The market for fitness trackers is heating up at both ends of the pricing spectrum, and it's only natural to wonder if Fitbit (NYSE:FIT) will still rule the roost. Fitbit's been able to stand up well against the threat of tech and smartphone giants rolling out high-end smartwatches and activity-measuring bracelets, but there's now some rumbling on the low end.
Xiaomi -- the company that's giving Apple (NASDAQ:AAPL) fits in China with its cheap but stylish smartphones -- is also gunning for Fitbit. Xiaomi claims to have sold 20 million of its Mi Band and Mi Band Pulse activity counters, and now it's raising the bar with Mi Band 2. The new wristband monitors steps taken, distance traveled, heart rate, and sleep activity. It also offers a small display -- a first for Xiaomi -- yet still manages to have a battery life of 20 days. It hits the market next week at a dirt cheap $23, but let's not assume that this will slow Fitbit down. Let's go over three reasons why Fitbit can do just fine in this climate.
1. Mi Band 2 is still leaning on China
Xiaomi is focusing on China, where the new tracker will be released on June 7. Fitbit is still relying on the U.S. market for 70% of its sales. This is important. China has grown to become Apple's second largest market, so Xiaomi's booming popularity is a problem for the world's largest consumer electronics company.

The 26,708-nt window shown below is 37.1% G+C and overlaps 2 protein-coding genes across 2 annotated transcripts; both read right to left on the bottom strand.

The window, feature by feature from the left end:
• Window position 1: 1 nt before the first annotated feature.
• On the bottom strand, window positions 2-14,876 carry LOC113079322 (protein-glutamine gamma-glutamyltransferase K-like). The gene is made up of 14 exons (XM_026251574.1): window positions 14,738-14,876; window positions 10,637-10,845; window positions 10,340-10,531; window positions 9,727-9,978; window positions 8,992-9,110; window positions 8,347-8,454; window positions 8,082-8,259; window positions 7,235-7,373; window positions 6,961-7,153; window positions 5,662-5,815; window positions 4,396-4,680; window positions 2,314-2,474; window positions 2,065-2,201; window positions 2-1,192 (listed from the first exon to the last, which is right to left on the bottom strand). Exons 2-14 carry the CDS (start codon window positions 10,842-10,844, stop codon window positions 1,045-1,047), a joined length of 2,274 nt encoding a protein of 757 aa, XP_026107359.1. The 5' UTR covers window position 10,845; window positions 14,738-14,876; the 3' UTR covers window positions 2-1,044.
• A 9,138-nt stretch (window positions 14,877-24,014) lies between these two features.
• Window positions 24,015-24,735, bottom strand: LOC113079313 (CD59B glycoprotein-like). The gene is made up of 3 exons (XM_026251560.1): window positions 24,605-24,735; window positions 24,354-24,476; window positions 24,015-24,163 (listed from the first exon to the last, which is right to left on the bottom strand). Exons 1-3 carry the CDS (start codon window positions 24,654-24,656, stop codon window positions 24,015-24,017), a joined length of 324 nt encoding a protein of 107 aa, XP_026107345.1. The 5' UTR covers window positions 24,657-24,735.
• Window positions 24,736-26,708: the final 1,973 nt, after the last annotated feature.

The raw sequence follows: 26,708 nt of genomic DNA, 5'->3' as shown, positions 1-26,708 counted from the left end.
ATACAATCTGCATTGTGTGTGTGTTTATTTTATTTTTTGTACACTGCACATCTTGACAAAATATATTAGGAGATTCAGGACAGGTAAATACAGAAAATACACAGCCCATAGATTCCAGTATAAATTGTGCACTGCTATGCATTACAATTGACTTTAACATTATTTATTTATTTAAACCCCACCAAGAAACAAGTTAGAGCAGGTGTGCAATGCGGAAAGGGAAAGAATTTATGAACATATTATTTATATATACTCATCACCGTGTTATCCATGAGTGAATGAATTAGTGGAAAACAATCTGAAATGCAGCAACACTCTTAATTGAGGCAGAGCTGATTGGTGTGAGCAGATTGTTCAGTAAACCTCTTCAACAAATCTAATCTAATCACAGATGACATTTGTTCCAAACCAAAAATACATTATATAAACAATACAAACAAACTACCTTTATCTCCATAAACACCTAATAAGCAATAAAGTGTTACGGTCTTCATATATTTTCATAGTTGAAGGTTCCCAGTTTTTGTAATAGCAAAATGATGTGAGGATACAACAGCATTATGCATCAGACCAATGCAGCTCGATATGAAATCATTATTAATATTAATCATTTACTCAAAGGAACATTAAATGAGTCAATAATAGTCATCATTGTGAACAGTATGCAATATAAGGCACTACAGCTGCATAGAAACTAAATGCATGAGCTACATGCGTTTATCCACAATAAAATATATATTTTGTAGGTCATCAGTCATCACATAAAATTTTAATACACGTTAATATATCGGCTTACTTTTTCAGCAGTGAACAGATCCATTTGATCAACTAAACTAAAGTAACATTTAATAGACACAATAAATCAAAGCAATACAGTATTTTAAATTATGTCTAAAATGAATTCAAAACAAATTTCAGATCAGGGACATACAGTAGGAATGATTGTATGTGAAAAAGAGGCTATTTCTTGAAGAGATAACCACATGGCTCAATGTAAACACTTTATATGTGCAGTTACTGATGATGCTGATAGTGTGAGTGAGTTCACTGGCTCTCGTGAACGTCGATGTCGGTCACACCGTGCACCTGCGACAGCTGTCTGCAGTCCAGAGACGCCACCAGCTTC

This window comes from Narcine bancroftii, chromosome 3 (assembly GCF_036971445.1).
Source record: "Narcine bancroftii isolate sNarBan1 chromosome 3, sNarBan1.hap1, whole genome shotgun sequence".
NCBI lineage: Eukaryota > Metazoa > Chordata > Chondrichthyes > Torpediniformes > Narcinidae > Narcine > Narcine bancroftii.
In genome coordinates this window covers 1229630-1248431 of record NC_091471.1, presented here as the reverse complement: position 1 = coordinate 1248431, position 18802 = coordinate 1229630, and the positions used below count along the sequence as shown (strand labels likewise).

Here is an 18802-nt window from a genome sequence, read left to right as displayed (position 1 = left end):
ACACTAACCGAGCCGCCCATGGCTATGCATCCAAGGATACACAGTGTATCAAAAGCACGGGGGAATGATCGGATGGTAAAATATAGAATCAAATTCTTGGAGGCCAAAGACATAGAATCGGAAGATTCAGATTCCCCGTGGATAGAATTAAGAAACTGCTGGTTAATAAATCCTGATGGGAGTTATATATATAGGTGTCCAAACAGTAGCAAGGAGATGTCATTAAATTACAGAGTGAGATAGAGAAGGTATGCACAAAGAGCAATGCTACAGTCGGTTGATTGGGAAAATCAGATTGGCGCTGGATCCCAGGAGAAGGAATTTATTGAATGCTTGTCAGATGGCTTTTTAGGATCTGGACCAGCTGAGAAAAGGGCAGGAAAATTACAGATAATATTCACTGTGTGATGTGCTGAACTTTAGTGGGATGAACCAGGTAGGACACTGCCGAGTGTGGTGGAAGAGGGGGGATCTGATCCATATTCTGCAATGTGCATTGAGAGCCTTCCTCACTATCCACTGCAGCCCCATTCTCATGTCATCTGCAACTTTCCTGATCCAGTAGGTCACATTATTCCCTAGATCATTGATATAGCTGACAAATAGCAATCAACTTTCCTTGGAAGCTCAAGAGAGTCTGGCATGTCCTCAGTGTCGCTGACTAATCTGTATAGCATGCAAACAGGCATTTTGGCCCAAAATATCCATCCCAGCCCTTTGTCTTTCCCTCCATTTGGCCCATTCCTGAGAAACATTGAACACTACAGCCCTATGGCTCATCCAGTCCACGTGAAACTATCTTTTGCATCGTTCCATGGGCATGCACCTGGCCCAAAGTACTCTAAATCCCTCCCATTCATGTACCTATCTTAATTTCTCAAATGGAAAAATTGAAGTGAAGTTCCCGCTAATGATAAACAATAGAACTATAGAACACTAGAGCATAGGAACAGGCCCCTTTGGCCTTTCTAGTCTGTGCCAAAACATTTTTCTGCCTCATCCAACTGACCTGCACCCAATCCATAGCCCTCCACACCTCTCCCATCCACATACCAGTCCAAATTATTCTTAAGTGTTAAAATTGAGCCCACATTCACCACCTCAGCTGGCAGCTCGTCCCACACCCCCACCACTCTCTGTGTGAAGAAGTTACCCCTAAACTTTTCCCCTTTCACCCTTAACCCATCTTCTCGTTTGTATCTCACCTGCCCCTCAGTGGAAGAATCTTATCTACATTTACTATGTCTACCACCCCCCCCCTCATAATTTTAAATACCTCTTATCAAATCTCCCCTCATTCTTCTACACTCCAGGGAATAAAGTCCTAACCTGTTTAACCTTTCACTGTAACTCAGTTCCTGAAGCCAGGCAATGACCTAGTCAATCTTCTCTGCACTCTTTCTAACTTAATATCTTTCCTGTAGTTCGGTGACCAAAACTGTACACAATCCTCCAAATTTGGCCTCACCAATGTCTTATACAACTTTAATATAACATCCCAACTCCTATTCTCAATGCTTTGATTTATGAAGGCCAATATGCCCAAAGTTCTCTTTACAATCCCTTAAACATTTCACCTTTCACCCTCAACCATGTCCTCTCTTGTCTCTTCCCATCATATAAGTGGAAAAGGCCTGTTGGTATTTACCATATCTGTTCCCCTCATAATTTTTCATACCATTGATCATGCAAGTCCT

Apple's revenue in Greater China plunged 26% in its latest quarter, and Xiaomi played a big role there. That's not what's happening at Fitbit.
2. Xiaomi isn't a household name here -- at least not yet
A neat feature of Mi Band 2 is that if it's connected via Bluetooth to a Xiaomi smartphone then wearers don't need to punch in their phone passcodes to unlock their devices. However, for that feature to matter you have to own a Xiaomi phone -- and most people don't.
Having a recognized brand matters. Why do you think forward-thinking companies wanting to keep their health insurance costs in check by promoting active lifestyles through subsidized fitness trackers are turning to Fitbit? Xiaomi is going to be a force to reckon with in several product categories, but that's just not a problem for Fitbit in the near term.
3. There's plenty of growth to share
Xiaomi may have already sold 20 million devices, but you wouldn't notice if you were looking at Fitbit which sold more than that in 2015 alone. Revenue growth has slowed at Fitbit, but it still saw its top line soar 50% in its latest quarter. This is what happens when a niche is growing so fast that at least two players can post healthy growth.
There's a big market to carve out, and Fitbit remains the brand of choice in its home market. Margins will be challenged if there's a glut of cheap wrist huggers on the market, but Fitbit's stock already reflects that new dynamic. Xiaomi's Mi Band 2 is an impressive device at an even more impressive price point, but Fitbit still has plenty of room to run.